Wednesday, 29 August 2012

Book Review: Where God Was Born

Genre:  Travel
Author: Bruce Feiler
Rating: 5 out of 5 Stars

Several years ago I became addicted to reading Old Testament Bible commentaries which were written by Jewish Rabbis and from an entirely Jewish perspective. Their take on scripture was entirely different than the Christian notions I was familiar with and, I suspect, more in keeping with what the Torah writers were trying to convey. After all, the language was their's and they had been studying it for several thousand years longer than we Christians have.

Bruce Feiler is not a Rabbi although he is Jewish and his views and opinions on the people and places of the Bible are entirely in keeping with his tradition making Where God Was Born refreshing reading while maintaining a level of scholarship that was appreciated by this reader.

Amazon says of this book, "Bruce Feiler's latest book combines now familiar elements into his own peculiar, delightful alchemy. Any particular page may be found effortlessly weaving together strands of theology, biblical exegesis, physical exploration, history and personal reflection as Feiler continues his journey of discovery, looking at the common roots of Christianity, Islam and Judaism. The Middle East has become a more dangerous place since the writing of his first book in this vein, Walking the Bible. But Feiler is impelled to answer his continued call, even when a flak jacket is necessary. He explores tunnels under Jerusalem. Goes to where David may have slain Goliath. Even looks for the Garden of Eden in Iraq while acknowledging that "the garden would never be found." It is this externalization of searches typically only made in the heart that fascinates us and brings power to Feiler's narrative. In one of the more compelling sections of the book, a meditation on Jonah, Feiler makes a persuasive argument that "God cares only that you conduct yourself in a moral way… And what might come across as preaching in another context is instead organic; Feiler's ideas seem to grow as much out of his travel and present-day experience as they do from Scripture and history. Of particular interest is his writing on King Cyrus II. He travels to Persepolis, in modern-day Iran, and finds an ancient precedent for religious tolerance in this king who helped the Jews build the Second Temple. Feiler provokes us to reflect that if the Bible itself can sing the praises of a king who accepted the various religions of those he ruled, perhaps there is hope we can find room for more tolerance in our own time. Highly recommended"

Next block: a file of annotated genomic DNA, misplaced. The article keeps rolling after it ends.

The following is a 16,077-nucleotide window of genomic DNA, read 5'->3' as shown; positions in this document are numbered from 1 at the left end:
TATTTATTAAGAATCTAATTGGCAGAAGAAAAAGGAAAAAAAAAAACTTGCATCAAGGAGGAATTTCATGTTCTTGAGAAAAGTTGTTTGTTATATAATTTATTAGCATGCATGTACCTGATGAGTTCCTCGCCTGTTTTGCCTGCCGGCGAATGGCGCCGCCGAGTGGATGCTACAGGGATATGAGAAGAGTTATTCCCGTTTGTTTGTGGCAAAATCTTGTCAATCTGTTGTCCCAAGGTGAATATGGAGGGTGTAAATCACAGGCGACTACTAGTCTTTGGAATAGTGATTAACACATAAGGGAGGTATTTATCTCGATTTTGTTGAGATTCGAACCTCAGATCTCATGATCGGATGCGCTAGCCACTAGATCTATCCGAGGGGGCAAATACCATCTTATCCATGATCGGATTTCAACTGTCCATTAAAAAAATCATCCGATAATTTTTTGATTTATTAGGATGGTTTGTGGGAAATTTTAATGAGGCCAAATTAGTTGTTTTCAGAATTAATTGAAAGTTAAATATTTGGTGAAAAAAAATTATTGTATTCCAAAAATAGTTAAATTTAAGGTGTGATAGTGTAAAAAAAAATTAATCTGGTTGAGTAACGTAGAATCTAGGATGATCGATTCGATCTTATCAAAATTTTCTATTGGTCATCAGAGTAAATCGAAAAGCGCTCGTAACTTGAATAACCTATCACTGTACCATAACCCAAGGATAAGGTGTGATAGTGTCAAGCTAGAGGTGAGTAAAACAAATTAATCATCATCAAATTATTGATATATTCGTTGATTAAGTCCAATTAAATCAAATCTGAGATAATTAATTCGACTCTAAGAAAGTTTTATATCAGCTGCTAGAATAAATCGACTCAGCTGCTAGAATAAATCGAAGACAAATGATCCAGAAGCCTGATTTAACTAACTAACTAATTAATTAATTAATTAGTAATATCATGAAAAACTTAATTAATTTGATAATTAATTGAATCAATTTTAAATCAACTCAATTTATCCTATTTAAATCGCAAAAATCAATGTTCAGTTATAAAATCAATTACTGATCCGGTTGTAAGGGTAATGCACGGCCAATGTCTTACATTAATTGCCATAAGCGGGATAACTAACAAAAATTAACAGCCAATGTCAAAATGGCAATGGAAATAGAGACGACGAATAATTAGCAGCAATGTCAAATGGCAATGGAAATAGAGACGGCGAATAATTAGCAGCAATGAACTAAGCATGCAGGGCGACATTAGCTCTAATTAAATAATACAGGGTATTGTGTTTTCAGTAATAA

Highly recommended indeed.

(Originally posted to Multiply November 26, 2008)

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